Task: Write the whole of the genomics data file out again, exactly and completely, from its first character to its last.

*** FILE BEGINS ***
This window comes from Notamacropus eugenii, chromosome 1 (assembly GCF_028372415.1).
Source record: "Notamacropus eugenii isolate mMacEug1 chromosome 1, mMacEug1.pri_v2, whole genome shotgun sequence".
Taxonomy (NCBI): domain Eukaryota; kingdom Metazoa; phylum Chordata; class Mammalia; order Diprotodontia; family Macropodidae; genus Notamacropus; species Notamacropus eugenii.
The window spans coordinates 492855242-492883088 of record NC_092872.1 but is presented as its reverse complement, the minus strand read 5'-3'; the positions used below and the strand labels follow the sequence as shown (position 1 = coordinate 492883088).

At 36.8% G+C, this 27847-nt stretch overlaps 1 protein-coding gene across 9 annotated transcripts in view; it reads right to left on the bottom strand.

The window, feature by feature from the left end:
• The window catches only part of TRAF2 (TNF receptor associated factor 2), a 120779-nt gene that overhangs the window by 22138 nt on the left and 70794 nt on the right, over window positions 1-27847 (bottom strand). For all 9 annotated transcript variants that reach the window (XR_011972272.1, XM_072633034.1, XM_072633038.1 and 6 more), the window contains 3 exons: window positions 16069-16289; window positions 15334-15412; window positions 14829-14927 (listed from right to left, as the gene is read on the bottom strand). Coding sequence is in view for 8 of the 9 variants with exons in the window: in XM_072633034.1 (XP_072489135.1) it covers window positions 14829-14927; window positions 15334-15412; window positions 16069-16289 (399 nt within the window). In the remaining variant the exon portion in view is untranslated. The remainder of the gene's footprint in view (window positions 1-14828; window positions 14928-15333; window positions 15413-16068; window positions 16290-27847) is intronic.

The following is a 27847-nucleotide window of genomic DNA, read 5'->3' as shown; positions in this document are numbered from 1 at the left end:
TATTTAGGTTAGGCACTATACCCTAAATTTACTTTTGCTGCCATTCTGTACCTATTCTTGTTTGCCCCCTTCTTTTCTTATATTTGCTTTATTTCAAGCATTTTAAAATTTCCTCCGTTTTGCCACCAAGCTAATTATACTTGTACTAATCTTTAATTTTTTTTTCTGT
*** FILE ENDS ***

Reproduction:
This window comes from Notamacropus eugenii, chromosome 1 (assembly GCF_028372415.1).
Source record: "Notamacropus eugenii isolate mMacEug1 chromosome 1, mMacEug1.pri_v2, whole genome shotgun sequence".
Taxonomy (NCBI): domain Eukaryota; kingdom Metazoa; phylum Chordata; class Mammalia; order Diprotodontia; family Macropodidae; genus Notamacropus; species Notamacropus eugenii.
The window spans coordinates 492855242-492883088 of record NC_092872.1 but is presented as its reverse complement, the minus strand read 5'-3'; the positions used below and the strand labels follow the sequence as shown (position 1 = coordinate 492883088).

At 36.8% G+C, this 27847-nt stretch overlaps 1 protein-coding gene across 9 annotated transcripts in view; it reads right to left on the bottom strand.

The window, feature by feature from the left end:
• The window catches only part of TRAF2 (TNF receptor associated factor 2), a 120779-nt gene that overhangs the window by 22138 nt on the left and 70794 nt on the right, over window positions 1-27847 (bottom strand). For all 9 annotated transcript variants that reach the window (XR_011972272.1, XM_072633034.1, XM_072633038.1 and 6 more), the window contains 3 exons: window positions 16069-16289; window positions 15334-15412; window positions 14829-14927 (listed from right to left, as the gene is read on the bottom strand). Coding sequence is in view for 8 of the 9 variants with exons in the window: in XM_072633034.1 (XP_072489135.1) it covers window positions 14829-14927; window positions 15334-15412; window positions 16069-16289 (399 nt within the window). In the remaining variant the exon portion in view is untranslated. The remainder of the gene's footprint in view (window positions 1-14828; window positions 14928-15333; window positions 15413-16068; window positions 16290-27847) is intronic.

The following is a 27847-nucleotide window of genomic DNA, read 5'->3' as shown; positions in this document are numbered from 1 at the left end:
TATTTAGGTTAGGCACTATACCCTAAATTTACTTTTGCTGCCATTCTGTACCTATTCTTGTTTGCCCCCTTCTTTTCTTATATTTGCTTTATTTCAAGCATTTTAAAATTTCCTCCGTTTTGCCACCAAGCTAATTATACTTGTACTAATCTTTAATTTTTTTTTCTGT